It seems to me that we live in a continuously decentralizing world, slaughtering hierarchies and bureaucracies. Centrally planned and controlled and structured modes of life are no longer satisfactory to the modern human, especially those under the “millennial” label.
One such indication of this is the latest Pew poll that’s been making the rounds today about the decline in people in the United States affiliated with any religious organization, specifically Christianity. Granted, it’s still at majority levels, but it’s noteworthy…
It shows you the power of Christianity that it’s “news” when “just” 56% of millennials consider themselves Christian, but as a heavily religious country, that is indeed news.
Here’s the data to see for yourself. Some notes:Those who describe themselves as Christians has dropped from 78.4 percent in 2007 to 70.6 percent in 2014.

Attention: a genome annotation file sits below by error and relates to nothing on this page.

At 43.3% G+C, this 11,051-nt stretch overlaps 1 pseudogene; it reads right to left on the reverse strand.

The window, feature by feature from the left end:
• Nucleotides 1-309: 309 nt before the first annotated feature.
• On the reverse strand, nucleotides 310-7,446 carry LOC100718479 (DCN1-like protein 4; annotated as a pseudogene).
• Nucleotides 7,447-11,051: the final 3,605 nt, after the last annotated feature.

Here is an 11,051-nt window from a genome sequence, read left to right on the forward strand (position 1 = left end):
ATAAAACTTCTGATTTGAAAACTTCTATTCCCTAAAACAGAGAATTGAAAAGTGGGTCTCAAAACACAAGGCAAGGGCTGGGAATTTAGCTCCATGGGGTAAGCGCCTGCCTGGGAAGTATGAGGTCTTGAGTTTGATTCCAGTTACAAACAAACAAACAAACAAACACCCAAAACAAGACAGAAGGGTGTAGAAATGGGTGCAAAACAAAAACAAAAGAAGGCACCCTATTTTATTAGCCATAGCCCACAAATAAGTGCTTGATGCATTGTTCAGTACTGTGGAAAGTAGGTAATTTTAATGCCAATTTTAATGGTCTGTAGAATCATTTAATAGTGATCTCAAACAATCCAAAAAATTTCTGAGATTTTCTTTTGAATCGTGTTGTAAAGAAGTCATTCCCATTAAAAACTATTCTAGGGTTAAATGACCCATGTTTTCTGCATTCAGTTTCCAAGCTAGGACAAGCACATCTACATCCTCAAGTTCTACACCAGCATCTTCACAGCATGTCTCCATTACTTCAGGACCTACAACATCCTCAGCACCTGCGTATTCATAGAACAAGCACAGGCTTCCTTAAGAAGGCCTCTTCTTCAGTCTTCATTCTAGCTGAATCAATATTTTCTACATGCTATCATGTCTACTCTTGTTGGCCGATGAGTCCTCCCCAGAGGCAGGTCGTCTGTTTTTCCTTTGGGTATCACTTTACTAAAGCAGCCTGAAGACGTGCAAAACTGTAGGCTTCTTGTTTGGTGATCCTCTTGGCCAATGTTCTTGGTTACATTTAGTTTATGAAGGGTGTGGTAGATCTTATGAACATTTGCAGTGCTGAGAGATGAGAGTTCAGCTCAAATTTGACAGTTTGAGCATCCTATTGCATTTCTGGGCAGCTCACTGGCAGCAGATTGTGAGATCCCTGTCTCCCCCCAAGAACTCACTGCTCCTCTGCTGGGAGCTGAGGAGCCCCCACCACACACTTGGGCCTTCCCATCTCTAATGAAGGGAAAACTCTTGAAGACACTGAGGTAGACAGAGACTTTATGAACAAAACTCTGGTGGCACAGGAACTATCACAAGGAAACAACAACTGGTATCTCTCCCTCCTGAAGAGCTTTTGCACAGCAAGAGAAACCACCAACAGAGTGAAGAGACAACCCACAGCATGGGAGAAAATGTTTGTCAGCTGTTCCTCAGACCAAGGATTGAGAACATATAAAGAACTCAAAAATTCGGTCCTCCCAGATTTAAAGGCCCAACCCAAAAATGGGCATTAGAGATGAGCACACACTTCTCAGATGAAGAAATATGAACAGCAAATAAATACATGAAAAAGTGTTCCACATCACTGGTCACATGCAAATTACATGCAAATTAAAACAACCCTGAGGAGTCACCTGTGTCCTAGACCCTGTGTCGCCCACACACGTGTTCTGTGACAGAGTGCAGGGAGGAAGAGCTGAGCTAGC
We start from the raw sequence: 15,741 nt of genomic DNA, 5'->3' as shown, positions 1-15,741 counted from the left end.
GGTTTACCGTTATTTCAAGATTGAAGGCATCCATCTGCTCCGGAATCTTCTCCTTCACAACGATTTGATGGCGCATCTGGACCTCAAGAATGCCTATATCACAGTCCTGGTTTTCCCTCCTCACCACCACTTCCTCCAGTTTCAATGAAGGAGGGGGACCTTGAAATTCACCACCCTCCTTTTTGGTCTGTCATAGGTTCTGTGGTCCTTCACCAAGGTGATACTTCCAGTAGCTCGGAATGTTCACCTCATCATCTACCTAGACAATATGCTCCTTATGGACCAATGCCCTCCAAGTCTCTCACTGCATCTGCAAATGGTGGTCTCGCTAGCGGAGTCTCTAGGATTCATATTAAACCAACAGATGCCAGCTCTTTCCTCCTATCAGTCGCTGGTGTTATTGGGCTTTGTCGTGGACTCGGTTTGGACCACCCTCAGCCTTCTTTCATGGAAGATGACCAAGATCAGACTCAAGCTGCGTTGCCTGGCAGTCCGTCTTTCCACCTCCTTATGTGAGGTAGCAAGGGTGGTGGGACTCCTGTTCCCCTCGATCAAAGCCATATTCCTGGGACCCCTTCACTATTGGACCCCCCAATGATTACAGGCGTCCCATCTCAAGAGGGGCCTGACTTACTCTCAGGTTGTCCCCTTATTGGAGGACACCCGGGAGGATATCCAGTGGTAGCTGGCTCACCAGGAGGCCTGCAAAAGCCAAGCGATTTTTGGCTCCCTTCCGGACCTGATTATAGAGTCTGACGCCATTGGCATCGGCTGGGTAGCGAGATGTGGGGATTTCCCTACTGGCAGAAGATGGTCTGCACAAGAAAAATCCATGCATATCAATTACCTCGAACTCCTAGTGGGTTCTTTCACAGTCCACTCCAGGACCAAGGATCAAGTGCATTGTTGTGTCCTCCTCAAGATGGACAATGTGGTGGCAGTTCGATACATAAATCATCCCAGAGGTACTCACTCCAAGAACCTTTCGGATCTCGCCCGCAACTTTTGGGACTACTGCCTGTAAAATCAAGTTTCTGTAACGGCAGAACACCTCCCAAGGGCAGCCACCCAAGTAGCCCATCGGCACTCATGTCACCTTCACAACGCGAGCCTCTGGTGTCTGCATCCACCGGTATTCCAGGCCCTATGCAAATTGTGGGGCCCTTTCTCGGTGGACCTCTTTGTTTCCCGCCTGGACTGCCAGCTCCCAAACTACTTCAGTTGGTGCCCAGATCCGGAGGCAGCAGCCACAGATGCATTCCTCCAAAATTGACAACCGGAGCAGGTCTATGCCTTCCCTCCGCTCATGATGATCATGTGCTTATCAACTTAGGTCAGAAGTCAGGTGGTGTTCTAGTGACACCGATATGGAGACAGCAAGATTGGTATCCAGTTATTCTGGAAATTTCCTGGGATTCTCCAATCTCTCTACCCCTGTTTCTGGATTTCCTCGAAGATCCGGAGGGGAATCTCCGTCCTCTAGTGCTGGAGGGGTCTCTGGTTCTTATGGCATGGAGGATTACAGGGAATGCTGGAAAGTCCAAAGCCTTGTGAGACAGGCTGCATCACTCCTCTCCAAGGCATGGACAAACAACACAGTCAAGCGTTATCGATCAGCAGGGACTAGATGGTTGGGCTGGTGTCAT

- Those who describe themselves as atheist, agnostic or “nothing in particular” has increased from 16.1 percent to 22.8 percent across the same period.
- In raw numbers, the unaffiliated number some 56 million Americans.
- The aforementioned lessening of affiliation from millenials is one of the reasons cited by Pew, known as “generational replacement.”
- Interestingly, this dynamic is seen with older generations, too. Baby Boomers and Generation Xers are also loosening their affiliations.
With that said, disavowing organizing around God does not mean disavowing God. If they’re not atheist or agnostic, it just means the person in question has taken a different path to understanding God or having a relationship with God or worshiping God or what have you.
In other words, I’m not heralding these results as a, “Yay, we’re becoming less secular!” But I do herald the push-back against ingrained and (often) destructive institutions.